Israelitish apostles, was a very apt arrangement to unite them. But how
high above it is the baptism which Paul taught the ecclesia! In the first
case those who administer the rite are men, who can baptize only in water.
In the ecclesia, however, Christ Himself does the baptizing of His elect,
for no one else knows who they are, and He does it as soon as they
believe, with heavenly element, the holy spirit. It is easy to understand,
and very illuminating to see that Christ did not give his apostle Paul a
charge to baptize, for no human hand can or should administer holy spirit
Following the Circumcision baptism comes the
appropriate doctrine: "teaching them to be keeping all, whatever I direct
you" (Matt.28:20). With these words Christ installed the disciples as
teachers of the nations. This is most significant. It is quite impossible
to find a place for this charge in the administration of the secret, for
this function is already filled by the apostle Paul. He insists that he
(only) was appointed a teacher of the nations in knowledge and truth (1
Tim.2:7; 2 Tim.1:11). If we force the "great commission" into the present
administration, we make the apostles rivals who contend with one another.
But, if we leave it where it belongs, it presents a harmonious and
For the Circumcision apostles there is no time where this commission can
be carried out, except in the millennium. That is in complete harmony with
the Hebrew Scriptures. According to Isaiah (2:3) the nations will be
eager to be taught in that day. That will be the attitude of the peoples.
"And for His law the coastlands are waiting." So says Isaiah again (42:4).
It will be brought to them by Israelitish messengers. In passages which
refer to the coming kingdom we can get a good idea of the contents of
these teachings. In Psa.2:11,12 we read:
"Serve Yahweh with fear,
And exult in Him with quivering!
Bear discipline, lest Yahweh be angry
And you lose the right way.
For consuming soon is His anger."
Fear, quivering, anger, and judgment are the essential
ingredients of this teaching. It is strongly tinged with law, hence filled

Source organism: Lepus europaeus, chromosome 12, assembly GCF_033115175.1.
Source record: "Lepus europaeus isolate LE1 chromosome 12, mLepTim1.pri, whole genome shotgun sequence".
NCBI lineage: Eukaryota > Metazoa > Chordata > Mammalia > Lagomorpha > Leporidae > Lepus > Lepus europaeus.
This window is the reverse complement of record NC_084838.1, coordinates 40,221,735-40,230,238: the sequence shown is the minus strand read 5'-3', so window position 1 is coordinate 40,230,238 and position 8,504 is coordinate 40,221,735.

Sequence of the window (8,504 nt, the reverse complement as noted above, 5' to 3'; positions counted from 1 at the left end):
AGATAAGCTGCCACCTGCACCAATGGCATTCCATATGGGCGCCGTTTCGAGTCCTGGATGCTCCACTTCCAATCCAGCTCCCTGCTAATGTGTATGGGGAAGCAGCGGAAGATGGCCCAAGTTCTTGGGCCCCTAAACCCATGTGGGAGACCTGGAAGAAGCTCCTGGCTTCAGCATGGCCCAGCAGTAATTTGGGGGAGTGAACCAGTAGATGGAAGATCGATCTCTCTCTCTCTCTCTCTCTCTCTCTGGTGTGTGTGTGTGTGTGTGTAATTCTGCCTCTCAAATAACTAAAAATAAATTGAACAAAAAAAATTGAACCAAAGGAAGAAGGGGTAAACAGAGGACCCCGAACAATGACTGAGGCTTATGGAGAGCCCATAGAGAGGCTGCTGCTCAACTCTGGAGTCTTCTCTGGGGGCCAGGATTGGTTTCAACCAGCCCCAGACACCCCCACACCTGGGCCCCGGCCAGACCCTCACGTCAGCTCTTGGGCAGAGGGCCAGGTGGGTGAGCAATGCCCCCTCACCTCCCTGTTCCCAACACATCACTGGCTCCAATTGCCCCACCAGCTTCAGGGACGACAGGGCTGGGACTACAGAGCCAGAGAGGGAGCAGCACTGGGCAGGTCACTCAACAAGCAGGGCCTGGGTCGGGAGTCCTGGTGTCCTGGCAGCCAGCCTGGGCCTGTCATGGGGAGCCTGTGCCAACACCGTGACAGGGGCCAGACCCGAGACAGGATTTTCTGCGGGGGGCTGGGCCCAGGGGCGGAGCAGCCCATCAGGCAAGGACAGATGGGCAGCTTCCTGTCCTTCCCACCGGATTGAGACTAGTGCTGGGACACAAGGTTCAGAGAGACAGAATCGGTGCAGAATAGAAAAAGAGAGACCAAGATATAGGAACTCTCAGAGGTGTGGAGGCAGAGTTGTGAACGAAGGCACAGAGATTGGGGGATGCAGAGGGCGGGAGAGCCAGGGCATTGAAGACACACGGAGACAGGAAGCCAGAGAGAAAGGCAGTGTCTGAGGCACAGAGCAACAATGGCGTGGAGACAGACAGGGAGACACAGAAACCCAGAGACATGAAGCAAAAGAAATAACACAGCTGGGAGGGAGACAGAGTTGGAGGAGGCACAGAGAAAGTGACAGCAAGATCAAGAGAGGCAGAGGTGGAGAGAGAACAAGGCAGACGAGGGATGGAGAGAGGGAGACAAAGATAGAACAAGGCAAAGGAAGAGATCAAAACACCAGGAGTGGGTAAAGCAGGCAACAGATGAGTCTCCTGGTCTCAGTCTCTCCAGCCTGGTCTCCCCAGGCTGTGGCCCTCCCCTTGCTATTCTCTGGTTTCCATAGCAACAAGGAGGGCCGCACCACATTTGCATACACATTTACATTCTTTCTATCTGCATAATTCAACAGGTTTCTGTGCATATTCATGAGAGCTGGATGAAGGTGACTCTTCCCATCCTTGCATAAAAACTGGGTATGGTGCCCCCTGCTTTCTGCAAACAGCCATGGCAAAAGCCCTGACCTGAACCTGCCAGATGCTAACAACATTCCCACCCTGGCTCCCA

with threats. According to the Unveiling (14:6) it is also called the
eonian evangel, for it applies to the whole kingdom eon. It begins with
"Fear God," and presents Him principally as the Creator. In the accounts
of our Lord's life we find similar declarations. Our Lord quotes, "judging
shall He be reporting to the nations" (Matt.12:18) from Isa.42:1, and
"My house shall be called a house of prayer for all nations" (Mark
11:17). The thought which emerges from both passages is this, that the
nations are taught to pray by means of judgment.
Paul bases his message on a different doctrine. Its
evangelistic contents are the exact opposite of this fearful injunction, A
God, conciliated in Christ, Who does not reckon men's offenses to them, is
brought near to them (2 Cor.5:18-21). One Who actually entreats them to
accept it! In place of "Fear God!" His servants now say, "Be conciliated
to God!" Those who receive this salvation by faith may call God Abba,
Father, and are entitled to the rights of children and sons. That is
immeasurably more grace than comes to the disciples in the kingdom on
earth. It seems that we are not at all able to value the grace shown us
today until we see how much lower is that of the nations in the thousand
Besides, the characteristics of the revelation of the
two commissions do not at all agree. As already shown, the Circumcision
evangel is clearly set forth in many passages of the Hebrew Scriptures.
Quite the opposite is true of the divine truths given to Paul to teach
among the nations. Repeatedly he describes them as "secrets" which were
confided to him alone (Rom.16:25; Eph.1:9; 3:9; Col.1:26). That God had
foreseen an administration in which He speaks directly to the nations,
apart from the mediation of Israel, and calls a predestined election in
order to reign with Christ in the heavens, was a profound secret until the
call of Paul, which we seek in vain in the earlier pages of divine
Even the accounts of our Lord's life contain nothing
about it, unless He referred to it when He told them, "Still much have I
to say to you, but you are not able to bear it at present" (John 16:12).
Should we, nevertheless, claim to find these secrets in revelation written
before Paul's epistles, then we accuse him of speaking of secrets, when,
in reality, they were no such thing. This difference between the two